Aneuploidy is the gain or loss of individual chromosomes from the normal diploid set of forty-six chromosomes. As in structural anomalies, the error may be present in all cells of a person or in a percentage of cells. Changes in chromosome number generally have an even greater effect upon survival than changes in chromosome structure. Considered the most common type of clinically significant chromosome abnormality, it is always associated with physical and/or mental developmental problems. Most aneuploid patients have a trisomy of a particular chromosome. Monosomy, or the loss of a chromosome, is rarely seen in live births. The vast majority of monosomic embryos and fetuses are probably lost to spontaneous abortion during the very early stages of pregnancy. An exception is the loss of an X chromosome, which produces Turner's syndrome. Trisomy may exist for any chromosome, but is rarely compatible with life.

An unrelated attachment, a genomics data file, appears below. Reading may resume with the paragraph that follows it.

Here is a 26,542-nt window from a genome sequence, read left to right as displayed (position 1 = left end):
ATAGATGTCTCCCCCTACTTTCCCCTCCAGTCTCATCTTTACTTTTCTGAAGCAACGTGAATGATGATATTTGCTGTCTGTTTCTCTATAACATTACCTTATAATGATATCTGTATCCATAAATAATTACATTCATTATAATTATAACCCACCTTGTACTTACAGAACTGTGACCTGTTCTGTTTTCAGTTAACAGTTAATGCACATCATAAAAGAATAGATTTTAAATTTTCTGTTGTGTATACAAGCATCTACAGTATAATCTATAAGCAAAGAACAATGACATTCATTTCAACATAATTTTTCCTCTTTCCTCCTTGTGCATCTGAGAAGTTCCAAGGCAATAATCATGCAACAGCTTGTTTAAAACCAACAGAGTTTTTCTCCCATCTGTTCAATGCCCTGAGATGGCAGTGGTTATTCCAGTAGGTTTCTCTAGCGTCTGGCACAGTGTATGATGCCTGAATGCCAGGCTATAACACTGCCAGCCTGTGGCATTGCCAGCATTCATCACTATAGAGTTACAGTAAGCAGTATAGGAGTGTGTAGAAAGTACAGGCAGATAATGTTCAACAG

Aneuploidy is believed to arise from a process called nondisjunction. Nondisjunction occurs when chromosomes do not separate correctly during meiosis. The direct result is that one gamete will have an extra chromosome and the other will be lacking a chromosome. When these gametes are fertilized by a normal gamete, they have either an extra chromosome (trisomy) or are missing a chromosome ( monosomy).
Was this article helpful?